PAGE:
[EAS] Appropriate Technology

Peter J. Kindlmann pjk at design.eng.yale.edu
Thu Feb 8 02:23:35 EST 2007

Dear Colleagues -

In my education that term came, I think, from E.F. Schumacher 
<http://en.wikipedia.org/wiki/E._F._Schumacher>, the British 
economist who died in 1977, just when his ideas become more widely 
known. His best-known book, "Small is Beautiful: Economics as if 
People Mattered" (1973) deals with the value of work, and technology 
sustainable in the developing world -- an economics with conscience. 
He wrote about India on numerous occasions.

I run the risk of conflating his ideas with those of another hero of 
mine, Victor Papanek <http://en.wikipedia.org/wiki/Victor_Papanek>, 
whose "Design for the Real World" (1983) also deals with responsible 
design, which he practiced for close to 20 years with his design team 
at the Univ. of Kansas. Responsible design in the developing world 
that means technology with locally sustainable growth.

What brings on these recollections? A palpable and growing 
condescension toward terms like "appropriate technology" in the light 
especially of India's and China's startling industrial and 
technological growth. So heated is India's growth that the current 
Economist expresses concerns about its sustainability 
Other instances of condescension arise from African countries 
propelled into the communication age via cell phones, after 
hopelessly languishing with dismal land-line wiring.

China's and India's are indeed remarkable accomplishments, but what 
came to my mind is a New Yorker article by Michael Specter 
<http://www.newyorker.com/printables/fact/061023fa_fact1> about the 
world-wide shortage of fresh water in all those countries engaging in 
technological leaps:

>Even in the most prosperous neighborhoods of cities like Delhi and 
>Mumbai, water is available for just a few hours each day-and often 
>only as a brown and sludgy trickle-forcing millions of middle-class 
>Indians to stumble out of bed at three or four in the morning to 
>turn on their taps. Then, with the help of electric pumps, they push 
>the water to storage tanks on their rooftops. Battles over the water 
>supply have become so common that Priya Ranjan Dasmunshi, the 
>Minister of Water Resources, sometimes describes himself as the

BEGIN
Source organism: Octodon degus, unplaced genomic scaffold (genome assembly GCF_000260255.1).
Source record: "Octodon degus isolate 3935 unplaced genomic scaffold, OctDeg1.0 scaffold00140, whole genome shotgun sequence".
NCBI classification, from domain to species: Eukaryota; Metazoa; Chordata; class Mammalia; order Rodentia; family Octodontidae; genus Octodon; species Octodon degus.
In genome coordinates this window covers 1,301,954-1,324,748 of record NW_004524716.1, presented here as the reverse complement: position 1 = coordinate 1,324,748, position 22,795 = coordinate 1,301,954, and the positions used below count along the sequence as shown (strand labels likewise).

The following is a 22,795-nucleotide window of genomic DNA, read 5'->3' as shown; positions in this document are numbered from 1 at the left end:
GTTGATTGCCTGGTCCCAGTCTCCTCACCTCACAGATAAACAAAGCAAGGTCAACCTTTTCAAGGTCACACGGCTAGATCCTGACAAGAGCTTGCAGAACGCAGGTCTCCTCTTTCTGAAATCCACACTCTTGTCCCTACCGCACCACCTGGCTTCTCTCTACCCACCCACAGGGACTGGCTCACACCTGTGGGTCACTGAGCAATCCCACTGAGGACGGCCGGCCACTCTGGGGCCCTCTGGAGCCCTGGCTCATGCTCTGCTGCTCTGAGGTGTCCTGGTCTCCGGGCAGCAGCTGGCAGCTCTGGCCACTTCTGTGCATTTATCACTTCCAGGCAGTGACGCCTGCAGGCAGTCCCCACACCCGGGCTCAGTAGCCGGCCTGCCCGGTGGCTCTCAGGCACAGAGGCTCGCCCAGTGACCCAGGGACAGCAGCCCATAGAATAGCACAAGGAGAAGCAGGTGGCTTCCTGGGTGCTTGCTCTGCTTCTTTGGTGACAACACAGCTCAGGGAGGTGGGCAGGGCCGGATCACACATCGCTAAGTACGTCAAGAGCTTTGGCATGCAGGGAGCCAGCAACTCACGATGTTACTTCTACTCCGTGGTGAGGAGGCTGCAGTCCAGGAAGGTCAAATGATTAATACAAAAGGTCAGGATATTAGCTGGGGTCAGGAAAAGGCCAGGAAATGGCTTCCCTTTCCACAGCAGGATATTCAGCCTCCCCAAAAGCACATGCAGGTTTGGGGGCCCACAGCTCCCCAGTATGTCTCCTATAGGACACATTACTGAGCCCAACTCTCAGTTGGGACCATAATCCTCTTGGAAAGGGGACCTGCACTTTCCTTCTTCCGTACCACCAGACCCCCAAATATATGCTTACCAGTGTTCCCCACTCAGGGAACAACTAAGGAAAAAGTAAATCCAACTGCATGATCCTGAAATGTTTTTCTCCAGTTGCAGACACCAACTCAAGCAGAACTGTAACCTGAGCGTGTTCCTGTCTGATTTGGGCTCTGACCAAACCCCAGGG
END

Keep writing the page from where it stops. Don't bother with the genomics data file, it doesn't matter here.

>Minister of Water Conflicts.

The Economist and New Yorker articles are highly recommended for 
their sobering statistics, and the reminders that problems with 
water, its scarcity and wasteful use, are very old and the situation 
is dire and worsening.

>Half of the hospital beds on earth are occupied by people with an 
>easily preventable waterborne disease. In the past decade, more 
>children have died from diarrhea than people have been killed in all 
>armed conflicts since the Second World War. Simply providing access 
>to clean water could save two million lives each year.

We very much continue to need appropriate technologies 
<http://en.wikipedia.org/wiki/Appropriate_technology>, for efficient 
forms of irrigation (which accounts for two-thirds of water use 
world-wide), for clean drinking water made available efficiently. A 
fine example of appropriate technology that would have delighted 
Schumacher and Papanek is the play-pump from a South African 

There are many other heartening examples in the categories of water 
supply and water treatment. Perhaps more engineering students will 
take an interest in such design undertakings. They are often starkly 
simple compared to computer design, communications and high-end 
consumer products. But the world's needs are great, and so can be the 
satisfaction of a successful design.

Let's hear it for appropriate technology.


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